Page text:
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Subjective Well-Being in The European Union During the 90s

  • Bernhard Christoph
  • Heinz-Herbert Noll
Part of the Social Indicators Research Series book series (SINS, volume 18)

Abstract

Welfare is not only a matter of favourable objective conditions — as for example comfortable housing, a healthy environment, good working conditions, educational opportunities and access to public services — but also includes subjective feelings of well-being and appreciation of life: “The quality of life must be in the eye of the beholder” as Angus Campbell (1972) put it once. More recently, Robert E. Lane has emphasised the role of subjective experience as a constitutive element of life quality. “Quality of life is properly defined by the relation between two subjective or personbased elements and a set of objective circumstances. The subjective elements of a high quality of life comprise (1) a sense of wellbeing and (2) personal development, learning growth. [...] The objective element is conceived as quality of conditions representing opportunities for exploitation by the person living a life” (Lane, 1996: p. 259). Thus there is a consensus among the majority of quality of life researchers to base welfare measurement on both objective and subjective indicators, given the fact “that similar living conditions are evaluated quite differently, that people in bad conditions frequently are satisfied and privileged “persons may be very dissatisfied” (Zapf, 1984: p. 20, authors’ translation).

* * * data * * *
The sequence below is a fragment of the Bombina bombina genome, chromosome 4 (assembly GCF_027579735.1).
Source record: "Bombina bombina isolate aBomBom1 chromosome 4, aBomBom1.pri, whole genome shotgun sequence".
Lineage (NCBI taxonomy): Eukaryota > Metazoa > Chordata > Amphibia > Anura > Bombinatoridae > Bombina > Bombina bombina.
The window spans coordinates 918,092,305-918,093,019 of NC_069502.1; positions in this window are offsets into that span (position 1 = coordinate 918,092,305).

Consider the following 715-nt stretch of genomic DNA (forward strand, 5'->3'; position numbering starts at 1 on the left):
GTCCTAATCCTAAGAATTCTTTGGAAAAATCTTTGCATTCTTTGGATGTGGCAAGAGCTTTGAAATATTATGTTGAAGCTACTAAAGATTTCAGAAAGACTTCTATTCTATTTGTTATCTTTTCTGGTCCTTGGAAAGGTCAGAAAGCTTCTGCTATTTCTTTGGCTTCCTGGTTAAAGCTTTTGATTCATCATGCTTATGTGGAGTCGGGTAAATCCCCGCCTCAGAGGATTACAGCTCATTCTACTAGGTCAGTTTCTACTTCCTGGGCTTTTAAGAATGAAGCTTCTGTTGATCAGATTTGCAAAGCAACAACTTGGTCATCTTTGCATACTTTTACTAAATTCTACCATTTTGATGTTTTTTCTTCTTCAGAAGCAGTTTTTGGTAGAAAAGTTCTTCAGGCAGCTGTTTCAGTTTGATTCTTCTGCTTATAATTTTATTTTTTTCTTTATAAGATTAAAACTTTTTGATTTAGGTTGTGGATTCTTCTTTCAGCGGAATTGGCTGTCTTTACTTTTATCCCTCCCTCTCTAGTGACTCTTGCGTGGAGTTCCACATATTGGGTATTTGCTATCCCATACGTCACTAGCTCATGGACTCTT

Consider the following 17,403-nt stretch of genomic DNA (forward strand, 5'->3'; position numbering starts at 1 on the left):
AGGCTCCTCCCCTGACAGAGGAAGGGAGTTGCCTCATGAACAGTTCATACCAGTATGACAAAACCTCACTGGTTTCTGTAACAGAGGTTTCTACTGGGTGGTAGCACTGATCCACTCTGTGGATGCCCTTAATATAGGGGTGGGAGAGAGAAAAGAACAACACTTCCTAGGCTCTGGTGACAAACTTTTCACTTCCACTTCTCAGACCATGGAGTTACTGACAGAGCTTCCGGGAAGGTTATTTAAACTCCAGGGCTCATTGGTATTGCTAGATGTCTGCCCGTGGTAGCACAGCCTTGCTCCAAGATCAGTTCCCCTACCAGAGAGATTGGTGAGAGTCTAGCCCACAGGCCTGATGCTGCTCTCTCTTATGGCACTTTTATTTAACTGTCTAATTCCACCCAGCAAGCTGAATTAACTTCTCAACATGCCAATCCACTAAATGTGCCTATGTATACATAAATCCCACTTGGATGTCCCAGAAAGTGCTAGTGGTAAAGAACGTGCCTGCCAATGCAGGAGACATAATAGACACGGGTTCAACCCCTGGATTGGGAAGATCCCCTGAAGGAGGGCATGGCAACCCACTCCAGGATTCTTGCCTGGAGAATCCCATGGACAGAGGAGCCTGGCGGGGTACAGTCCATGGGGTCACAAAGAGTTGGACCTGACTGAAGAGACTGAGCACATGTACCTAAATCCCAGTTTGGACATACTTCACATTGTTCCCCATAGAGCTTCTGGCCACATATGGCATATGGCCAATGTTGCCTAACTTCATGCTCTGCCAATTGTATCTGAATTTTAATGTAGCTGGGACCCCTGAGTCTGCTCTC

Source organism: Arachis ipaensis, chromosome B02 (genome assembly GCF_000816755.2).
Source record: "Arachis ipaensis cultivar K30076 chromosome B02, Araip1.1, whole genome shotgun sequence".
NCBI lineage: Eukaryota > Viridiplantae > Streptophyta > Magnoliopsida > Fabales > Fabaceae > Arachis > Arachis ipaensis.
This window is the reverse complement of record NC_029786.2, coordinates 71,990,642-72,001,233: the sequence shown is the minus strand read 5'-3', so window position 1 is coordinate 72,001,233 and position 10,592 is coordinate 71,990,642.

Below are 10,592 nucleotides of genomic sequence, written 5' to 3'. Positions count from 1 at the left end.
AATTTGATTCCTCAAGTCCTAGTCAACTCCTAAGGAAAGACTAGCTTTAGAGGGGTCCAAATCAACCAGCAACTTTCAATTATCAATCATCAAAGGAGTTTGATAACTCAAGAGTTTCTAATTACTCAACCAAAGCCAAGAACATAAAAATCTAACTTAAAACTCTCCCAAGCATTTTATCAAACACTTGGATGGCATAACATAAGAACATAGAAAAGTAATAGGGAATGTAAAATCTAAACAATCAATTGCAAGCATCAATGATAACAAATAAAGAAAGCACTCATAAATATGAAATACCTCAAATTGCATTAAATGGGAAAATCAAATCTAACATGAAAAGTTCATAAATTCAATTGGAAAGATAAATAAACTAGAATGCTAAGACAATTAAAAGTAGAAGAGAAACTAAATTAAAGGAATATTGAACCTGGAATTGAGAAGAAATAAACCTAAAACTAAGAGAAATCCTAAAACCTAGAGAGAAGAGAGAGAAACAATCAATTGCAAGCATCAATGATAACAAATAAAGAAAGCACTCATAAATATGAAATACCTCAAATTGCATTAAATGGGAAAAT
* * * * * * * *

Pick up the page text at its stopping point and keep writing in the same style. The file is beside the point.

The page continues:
Keywords

Life Satisfaction Leisure Time Life Domain Income Quintile Social Indicator Research 
These keywords were added by machine and not by the authors. This process is experimental and the keywords may be updated as the learning algorithm improves.

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Notes

  1. 1.
    In 1996 the Eurobarometer 44.2_bis study, fielded in February, has been used. In 1999 the only data set available including general life satisfaction was fielded in October/November. Results covering these years should thus be interpreted cautiously, since seasonal effects might occur. In addition it should be mentioned that the 44.2_bis study is different from the rest of the surveys used, to the extent that it has a much larger sample size (overall it includes 65,178 respondents while the respective number for the other surveys is between 13,121 and 19,477). Detailed information on Eurobarometer surveys is available at the Central Archive for Empirical Social Research (ZA) in Cologne (http://www.gesis.org/en/data_service/eurobarometer/index.htm.)
  2. 2.
    Please note that the time between these two surveys is 18 months rather than a year, since the 1999 data were collected in October/November, while most of the other data (including those for 1998) have been collected in spring (compare the data description above for details). Thus assuming a continuous process, 1999 spring time data might have shown a somewhat lower incline.Google Scholar